This isn't new or all that flashy, but the question above asks about technologies that some libraries are using that all libraries might consider using. Cloud providers such as Dropbox, Backblaze, et al. are in part so successful because they have mastered the art of having incredible amounts of disk space at very modest costs. Meanwhile, most libraries sit on campuses where there is a strong preference for and tradition of enterprise-class storage, which provides the necessary muscle for core business software at the university, but is overkill for most library needs, particularly preservation storage. We should be emulating the cloud providers so that we can continue to digitize, ingest, and preserve massive amounts of data; if we continue to try to meet those challenges with enterprise storage, we will create severe financial problems. Library space providers such as the Digital Preservation Network and DuraCloud offer great service, but at prices that do not scale well as we accumulate more TB. This is a major issue in the next decade. In Ontario we just built a 1.25 PB preservation cloud (Ontario Library Research Cloud) using just such inexpensive hardware and disks, at a per TB price that is a fraction of DPN or DuraCloud. - askeyd askeyd Apr 20, 2015 Great point! - mstephens7 mstephens7 Apr 20, 2015 - dianeb dianeb Apr 21, 2015 Cloud-based research tools. We are seeing a proliferation of free-to-the-end-user information tools - typically cloud-based (Mendeley is an easy example, as is Figshare). There are hundreds of these services, and they are attracting a growing audience of researchers. My concern is that the scholarly record (data sets and other artefacts of the research process) are being stored outside the academy. It reminds me of the old maxim - convenience trumps quality every time. How do libraries point to good practice in this area - to ensure convenience whilst also curating institutional output. - cmkeithw cmkeithw Apr 28, 2015 [Editor's Note: Great points. Added to existing RQ1 topic Cloud Computing.]

Credentialing via Badges
This is a development in educational technology that will be important in the next 4-5 years. Credentialing via badges or other systems such as the Mozilla Open Badge Infrastructure (OBI) will create opportunities for individualized outside of the classroom learning. - janice.welburn janice.welburn Apr 20, 2015 [Editor's Note: Added to existing RQ1 topic Badges.]

Online Scholarly Presence or Identity
ResearchGate,, ORCID, Mendeley, Google Scholar, etc. all present the opportunity to represent one's scholarly identity online. Increasingly graduate students and even undergraduate students are being challenged to take control of their identity and begin to present themselves online in that role. Libraries are offering workshops and training, e.g., Create and Manage an Online Scholarly Presence ( and
If You Wrote a Book – Own Your Amazon Author Page and More ( to assist with this sometimes daunting task. - lisahinchliffe lisahinchliffe Apr 11, 2015 - oren oren Apr 14, 2015 - aarontay aarontay Apr 19, 2015as well as an opportunity for libraries to help faculty and students create their scholarly profile/Vitae based on their academic activities (research, teaching,...). such as U of Arizona's Vitae Great topic - lcshedd lcshedd Apr 15, 2015 - mylee.joseph mylee.joseph Apr 19, 2015 I agree that this is important -- I just made notes about it on the "Social Networks" section of Research Question #1 - melissa.bowles-terry melissa.bowles-terry Apr 17, 2015 - Jacqueline.Fritz Jacqueline.Fritz Apr 18, 2015 Excellent topic. Here is another example: Absolutely agreed. We should consider that topic - Achim.Bonte Achim.Bonte Apr 18, 2015 - edlef edlef Apr 18, 2015 - dianeb dianeb Apr 18, 2015 I remember a lot of discussion about this last year during this process and not sure where it fell out but it is increasing in significance. - mylee.joseph mylee.joseph Apr 19, 2015 Yes! Yes on this one! - anthony.helm anthony.helm Apr 18, 2015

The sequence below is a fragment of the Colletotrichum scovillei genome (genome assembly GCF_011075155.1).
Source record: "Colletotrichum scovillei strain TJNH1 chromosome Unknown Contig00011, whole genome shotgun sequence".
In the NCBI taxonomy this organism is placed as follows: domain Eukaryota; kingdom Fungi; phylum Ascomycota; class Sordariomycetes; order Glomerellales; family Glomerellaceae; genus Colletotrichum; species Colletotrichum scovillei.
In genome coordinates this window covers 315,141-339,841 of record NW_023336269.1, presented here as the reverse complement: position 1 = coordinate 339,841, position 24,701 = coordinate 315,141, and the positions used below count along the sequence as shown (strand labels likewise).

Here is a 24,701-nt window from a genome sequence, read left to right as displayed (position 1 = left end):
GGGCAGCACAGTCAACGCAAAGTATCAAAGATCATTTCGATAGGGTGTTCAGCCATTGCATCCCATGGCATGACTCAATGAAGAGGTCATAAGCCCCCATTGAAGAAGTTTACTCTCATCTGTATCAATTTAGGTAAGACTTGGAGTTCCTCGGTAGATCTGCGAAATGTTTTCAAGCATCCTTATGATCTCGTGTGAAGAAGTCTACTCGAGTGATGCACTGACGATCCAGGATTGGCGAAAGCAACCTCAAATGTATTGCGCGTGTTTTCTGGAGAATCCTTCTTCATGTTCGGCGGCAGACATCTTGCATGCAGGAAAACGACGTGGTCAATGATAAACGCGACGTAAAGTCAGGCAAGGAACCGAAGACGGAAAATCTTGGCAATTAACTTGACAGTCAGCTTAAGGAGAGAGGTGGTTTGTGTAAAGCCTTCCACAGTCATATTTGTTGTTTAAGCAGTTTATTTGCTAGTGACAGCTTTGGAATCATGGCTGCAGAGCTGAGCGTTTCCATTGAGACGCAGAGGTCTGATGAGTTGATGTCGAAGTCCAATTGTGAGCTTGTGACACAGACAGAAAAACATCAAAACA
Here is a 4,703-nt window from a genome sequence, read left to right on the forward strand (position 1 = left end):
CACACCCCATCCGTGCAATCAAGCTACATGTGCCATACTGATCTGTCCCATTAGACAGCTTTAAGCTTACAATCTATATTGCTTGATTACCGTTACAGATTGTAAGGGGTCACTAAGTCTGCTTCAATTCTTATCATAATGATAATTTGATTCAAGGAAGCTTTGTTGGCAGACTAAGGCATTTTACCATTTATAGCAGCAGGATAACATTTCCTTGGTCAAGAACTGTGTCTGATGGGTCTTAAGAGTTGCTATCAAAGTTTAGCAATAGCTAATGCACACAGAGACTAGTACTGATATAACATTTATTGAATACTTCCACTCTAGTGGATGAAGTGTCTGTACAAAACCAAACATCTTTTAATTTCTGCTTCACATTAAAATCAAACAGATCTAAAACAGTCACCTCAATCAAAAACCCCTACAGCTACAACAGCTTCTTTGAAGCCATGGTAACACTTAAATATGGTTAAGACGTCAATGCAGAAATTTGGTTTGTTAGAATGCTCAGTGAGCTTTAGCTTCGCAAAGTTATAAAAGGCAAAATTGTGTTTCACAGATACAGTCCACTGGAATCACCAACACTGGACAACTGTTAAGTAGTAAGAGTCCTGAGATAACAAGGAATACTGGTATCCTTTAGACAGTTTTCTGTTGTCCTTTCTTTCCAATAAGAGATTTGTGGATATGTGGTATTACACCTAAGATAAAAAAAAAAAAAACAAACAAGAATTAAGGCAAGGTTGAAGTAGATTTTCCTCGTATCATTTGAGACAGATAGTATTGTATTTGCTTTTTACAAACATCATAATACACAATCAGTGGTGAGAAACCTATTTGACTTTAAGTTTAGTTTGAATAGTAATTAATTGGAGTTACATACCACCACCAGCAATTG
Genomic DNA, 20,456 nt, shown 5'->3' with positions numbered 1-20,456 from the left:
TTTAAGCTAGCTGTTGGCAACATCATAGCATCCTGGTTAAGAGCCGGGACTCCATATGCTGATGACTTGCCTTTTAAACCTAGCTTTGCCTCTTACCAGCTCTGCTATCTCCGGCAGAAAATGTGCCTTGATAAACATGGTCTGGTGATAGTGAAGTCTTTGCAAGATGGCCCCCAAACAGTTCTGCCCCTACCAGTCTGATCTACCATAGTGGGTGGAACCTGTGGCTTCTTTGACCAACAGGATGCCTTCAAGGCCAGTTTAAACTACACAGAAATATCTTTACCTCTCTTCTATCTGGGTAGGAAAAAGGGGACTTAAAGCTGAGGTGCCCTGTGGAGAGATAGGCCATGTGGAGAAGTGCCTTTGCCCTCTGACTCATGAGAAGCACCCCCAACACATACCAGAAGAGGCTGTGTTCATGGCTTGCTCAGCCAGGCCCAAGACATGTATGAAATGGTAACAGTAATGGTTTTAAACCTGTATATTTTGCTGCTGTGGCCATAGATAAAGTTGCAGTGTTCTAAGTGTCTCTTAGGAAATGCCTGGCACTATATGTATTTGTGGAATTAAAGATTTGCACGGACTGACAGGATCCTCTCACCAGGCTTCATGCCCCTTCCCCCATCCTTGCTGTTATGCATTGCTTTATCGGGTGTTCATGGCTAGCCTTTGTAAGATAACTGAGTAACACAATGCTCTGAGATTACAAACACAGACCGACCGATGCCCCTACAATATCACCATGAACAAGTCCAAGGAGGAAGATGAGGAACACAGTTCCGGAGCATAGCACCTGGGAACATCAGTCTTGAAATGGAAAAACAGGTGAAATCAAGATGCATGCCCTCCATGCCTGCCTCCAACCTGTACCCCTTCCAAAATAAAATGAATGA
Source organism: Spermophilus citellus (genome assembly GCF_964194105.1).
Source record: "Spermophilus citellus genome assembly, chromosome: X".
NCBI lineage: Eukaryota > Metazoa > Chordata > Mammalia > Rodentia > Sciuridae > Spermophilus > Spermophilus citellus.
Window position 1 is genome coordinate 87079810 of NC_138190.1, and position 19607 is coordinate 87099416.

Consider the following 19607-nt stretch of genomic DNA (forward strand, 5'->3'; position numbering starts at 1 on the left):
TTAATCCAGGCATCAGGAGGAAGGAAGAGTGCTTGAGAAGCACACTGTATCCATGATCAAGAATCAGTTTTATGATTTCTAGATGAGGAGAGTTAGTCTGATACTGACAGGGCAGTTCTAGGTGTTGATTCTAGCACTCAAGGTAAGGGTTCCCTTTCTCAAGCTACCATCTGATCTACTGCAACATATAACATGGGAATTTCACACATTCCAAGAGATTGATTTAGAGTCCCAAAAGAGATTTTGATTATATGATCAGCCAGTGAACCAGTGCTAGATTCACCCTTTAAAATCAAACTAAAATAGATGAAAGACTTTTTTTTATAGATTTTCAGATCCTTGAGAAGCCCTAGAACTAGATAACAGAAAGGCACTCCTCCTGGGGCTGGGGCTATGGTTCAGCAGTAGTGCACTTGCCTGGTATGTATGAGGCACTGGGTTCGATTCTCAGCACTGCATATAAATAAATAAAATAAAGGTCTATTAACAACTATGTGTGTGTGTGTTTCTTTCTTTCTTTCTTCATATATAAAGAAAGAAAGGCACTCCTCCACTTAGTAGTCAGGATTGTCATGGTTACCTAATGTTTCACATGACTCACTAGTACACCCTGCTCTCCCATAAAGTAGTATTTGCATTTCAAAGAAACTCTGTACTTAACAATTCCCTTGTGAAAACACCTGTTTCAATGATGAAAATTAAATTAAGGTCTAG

I like this addition. I think this has really taken off and provides some interesting opportunities for academic libraries. - Sandy.hirsh Sandy.hirsh Apr 19, 2015 - JoanLippincott JoanLippincott Apr 20, 2015 This is a strong and interesting trend. I'd add teaching about conducting oneself appropriately across various networks. - mstephens7 mstephens7 Apr 20, 2015 Interesting opportunity to combine and unify all kinds of different services in a suite a products -- authoring, citation management, identity management, research metrics and alt-metrics. A vendor that could provide this kind of solution would be great.
- This is a very important trend. There is broad adoption of identifiers by scholarly publishers, and significant uptake by funders. OCLC published a review of this recently: - escience escience Apr 27, 2015 [Editor's note: Great points! This topic will be used to enhance existing RQ1 topic: Online Identity.]

Open-Source Software
An established technology that all libraries should be using widely is open source software. As students increasingly use open source software for low cost projects in the curriculum, it seems that all academic libraries will eventually need to be able to support students’ use at the very least. Also, many academic libraries are leveraging open source software for their own innovative projects and services, and their success could stand as a model to others with similar ambitions. - janice.welburn janice.welburn Apr 20, 2015 [Editor's Note: Combined with existing RQ1 topic Open Hardware and will update name to encompass software, too.]